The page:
THE brightest comet in Australia's skies for more than 40 years will be visible from Jan 15th, astronomers have said.

Dr James Biggs, director of the Perth Observatory, said the McNaught Comet is currently at its closest approach around the Sun and will be visible to West Australians from Monday 15th for about a week.

"It should be easy to locate. Find a vantage point with an unobstructed view and look low on the horizon near where the Sun has set, in the direction of south-west, around 9pm (WDT)," Dr Biggs said.

The 10km wide comet was discovered by Australian astronomer Rob McNaught at Siding Spring Observatory, in NSW, in August 2006.

Dr Biggs said it was 12 per cent brighter than the sighting in 1995 of the Hale-Bopp Comet but still 25 times fainter than 1965's Ikeya-Seki Comet.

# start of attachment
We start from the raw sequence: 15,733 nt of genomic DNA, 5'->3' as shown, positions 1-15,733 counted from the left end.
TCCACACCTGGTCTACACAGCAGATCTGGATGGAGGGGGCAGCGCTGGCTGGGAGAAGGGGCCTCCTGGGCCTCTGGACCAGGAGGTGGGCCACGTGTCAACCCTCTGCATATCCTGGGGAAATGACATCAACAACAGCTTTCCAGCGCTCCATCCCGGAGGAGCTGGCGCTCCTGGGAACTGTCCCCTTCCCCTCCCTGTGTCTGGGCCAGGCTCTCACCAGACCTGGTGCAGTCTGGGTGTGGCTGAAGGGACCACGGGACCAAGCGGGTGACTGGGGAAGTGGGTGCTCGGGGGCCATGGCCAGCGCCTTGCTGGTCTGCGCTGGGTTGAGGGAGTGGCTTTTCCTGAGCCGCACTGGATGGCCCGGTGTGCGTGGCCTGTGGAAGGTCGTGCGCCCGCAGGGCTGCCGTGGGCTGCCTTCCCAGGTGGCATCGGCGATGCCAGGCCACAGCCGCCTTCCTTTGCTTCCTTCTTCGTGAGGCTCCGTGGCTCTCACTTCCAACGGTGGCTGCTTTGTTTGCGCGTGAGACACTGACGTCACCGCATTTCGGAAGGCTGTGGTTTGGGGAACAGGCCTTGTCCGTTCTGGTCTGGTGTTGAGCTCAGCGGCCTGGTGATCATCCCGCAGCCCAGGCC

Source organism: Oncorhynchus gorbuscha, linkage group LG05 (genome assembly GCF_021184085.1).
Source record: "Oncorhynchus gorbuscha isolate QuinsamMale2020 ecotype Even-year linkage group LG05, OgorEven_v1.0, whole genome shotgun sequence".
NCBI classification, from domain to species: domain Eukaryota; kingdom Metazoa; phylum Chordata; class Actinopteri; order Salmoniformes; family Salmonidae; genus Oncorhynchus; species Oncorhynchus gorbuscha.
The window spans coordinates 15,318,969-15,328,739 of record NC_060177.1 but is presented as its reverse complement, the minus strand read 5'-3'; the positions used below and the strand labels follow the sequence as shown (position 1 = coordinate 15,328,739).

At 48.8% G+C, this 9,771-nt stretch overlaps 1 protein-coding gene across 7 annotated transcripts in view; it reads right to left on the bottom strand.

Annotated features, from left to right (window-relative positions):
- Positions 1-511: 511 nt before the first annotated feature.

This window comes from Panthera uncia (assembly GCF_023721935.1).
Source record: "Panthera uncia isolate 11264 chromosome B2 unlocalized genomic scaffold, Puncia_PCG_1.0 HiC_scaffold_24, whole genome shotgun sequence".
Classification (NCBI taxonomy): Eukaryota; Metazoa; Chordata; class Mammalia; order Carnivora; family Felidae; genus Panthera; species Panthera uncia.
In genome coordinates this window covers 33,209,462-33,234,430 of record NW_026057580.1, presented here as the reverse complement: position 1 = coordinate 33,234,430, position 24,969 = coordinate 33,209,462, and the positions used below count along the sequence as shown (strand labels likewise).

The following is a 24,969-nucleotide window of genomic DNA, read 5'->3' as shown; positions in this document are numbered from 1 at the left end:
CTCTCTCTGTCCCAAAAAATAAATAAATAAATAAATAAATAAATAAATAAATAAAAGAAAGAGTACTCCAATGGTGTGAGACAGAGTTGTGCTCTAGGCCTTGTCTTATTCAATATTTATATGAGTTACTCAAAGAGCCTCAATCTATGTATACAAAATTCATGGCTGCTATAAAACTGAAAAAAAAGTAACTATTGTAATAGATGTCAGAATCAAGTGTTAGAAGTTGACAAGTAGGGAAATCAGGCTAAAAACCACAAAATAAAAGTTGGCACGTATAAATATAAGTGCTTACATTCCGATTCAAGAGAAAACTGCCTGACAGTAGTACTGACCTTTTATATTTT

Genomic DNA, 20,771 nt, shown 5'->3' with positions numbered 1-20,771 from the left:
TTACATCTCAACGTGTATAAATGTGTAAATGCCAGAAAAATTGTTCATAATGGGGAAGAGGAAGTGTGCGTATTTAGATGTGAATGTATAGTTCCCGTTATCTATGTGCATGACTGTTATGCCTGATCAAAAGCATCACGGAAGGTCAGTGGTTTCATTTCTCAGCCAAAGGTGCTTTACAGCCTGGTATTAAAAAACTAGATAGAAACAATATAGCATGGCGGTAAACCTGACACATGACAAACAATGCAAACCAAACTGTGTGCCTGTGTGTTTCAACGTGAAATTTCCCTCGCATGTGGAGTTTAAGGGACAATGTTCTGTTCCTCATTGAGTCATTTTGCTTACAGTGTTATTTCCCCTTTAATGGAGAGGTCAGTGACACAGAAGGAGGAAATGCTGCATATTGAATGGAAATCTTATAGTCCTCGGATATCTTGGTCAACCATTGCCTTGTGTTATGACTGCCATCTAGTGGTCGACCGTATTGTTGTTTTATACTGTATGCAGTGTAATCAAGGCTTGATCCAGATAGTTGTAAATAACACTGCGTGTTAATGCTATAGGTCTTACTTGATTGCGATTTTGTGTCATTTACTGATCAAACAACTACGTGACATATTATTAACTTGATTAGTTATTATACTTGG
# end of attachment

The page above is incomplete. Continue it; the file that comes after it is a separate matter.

"But we don't get to see its true brightness because it's close to the Sun and obscured by twilight," he said.

Northern Hemisphere observers have reported the tail of dust cloud following the comet is especially impressive when viewed through binoculars.

The tail is created when the Sun's radiation turns ice on the comet's outer surface to water vapour, releasing dust particles.

Observers are reminded, because of the comet's closeness to the Sun, never to look directly at the Sun with the naked eye or through an optical instrument.